Autolyzed Yeast Extract from Barley

I am a dietitian at a university where we use a soup base that had been considered gluten free. Over the summer the ingredients changed and now autolyzed yeast extract from barley is being used. Is it still gluten free? Is it possible this ingredient might be safe in small amounts?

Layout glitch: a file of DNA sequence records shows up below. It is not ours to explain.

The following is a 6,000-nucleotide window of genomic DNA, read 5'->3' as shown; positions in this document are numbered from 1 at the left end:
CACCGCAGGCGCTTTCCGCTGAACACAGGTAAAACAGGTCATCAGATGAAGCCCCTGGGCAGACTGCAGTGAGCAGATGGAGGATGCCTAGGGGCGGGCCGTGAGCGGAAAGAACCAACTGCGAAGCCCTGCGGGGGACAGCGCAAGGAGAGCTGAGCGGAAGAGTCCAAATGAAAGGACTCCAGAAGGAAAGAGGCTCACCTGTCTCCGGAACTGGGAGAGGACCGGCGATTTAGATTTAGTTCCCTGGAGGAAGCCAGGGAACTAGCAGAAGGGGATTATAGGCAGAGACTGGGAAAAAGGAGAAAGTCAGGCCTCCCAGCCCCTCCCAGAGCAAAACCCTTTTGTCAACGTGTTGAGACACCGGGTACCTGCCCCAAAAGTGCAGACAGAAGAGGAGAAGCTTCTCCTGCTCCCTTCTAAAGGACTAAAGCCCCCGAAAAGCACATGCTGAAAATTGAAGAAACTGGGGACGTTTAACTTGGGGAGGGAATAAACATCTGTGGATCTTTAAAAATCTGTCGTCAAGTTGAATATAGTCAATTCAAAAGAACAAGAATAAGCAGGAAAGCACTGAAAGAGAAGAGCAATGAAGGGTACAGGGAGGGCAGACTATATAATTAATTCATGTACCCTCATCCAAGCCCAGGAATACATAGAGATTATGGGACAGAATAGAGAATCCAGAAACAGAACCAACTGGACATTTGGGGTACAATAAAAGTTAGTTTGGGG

Autolyzed yeast from barley is pretty rare, but I did find one company, Bio Springer, that produces some. Soup is one place where you might find it, according to Jean- Marc Pernet, head of market development for Bio Springer. Pernet said the company does not use barley for traditional yeast extract but, in some very specific cases, may use a natural enzymatic blend obtained from barley malt extract. Pernet noted that only a small amount of the malt extract is used in the process and only minimal traces of gluten remain in the final autolyzed yeast extract. In fact, the traces are so minimal the extract has a gluten- free certificate that shows it contains less than 20 parts per million of gluten— an amount that meets proposed FDA standards for gluten-free labeling. In addition, the yeast extract is a natural flavoring compound which is used in very small amounts— usually less than one percent of the finished food. “There is no risk of finding any detectable traces of gluten (from yeast extract) in a soup,” Pernet said.

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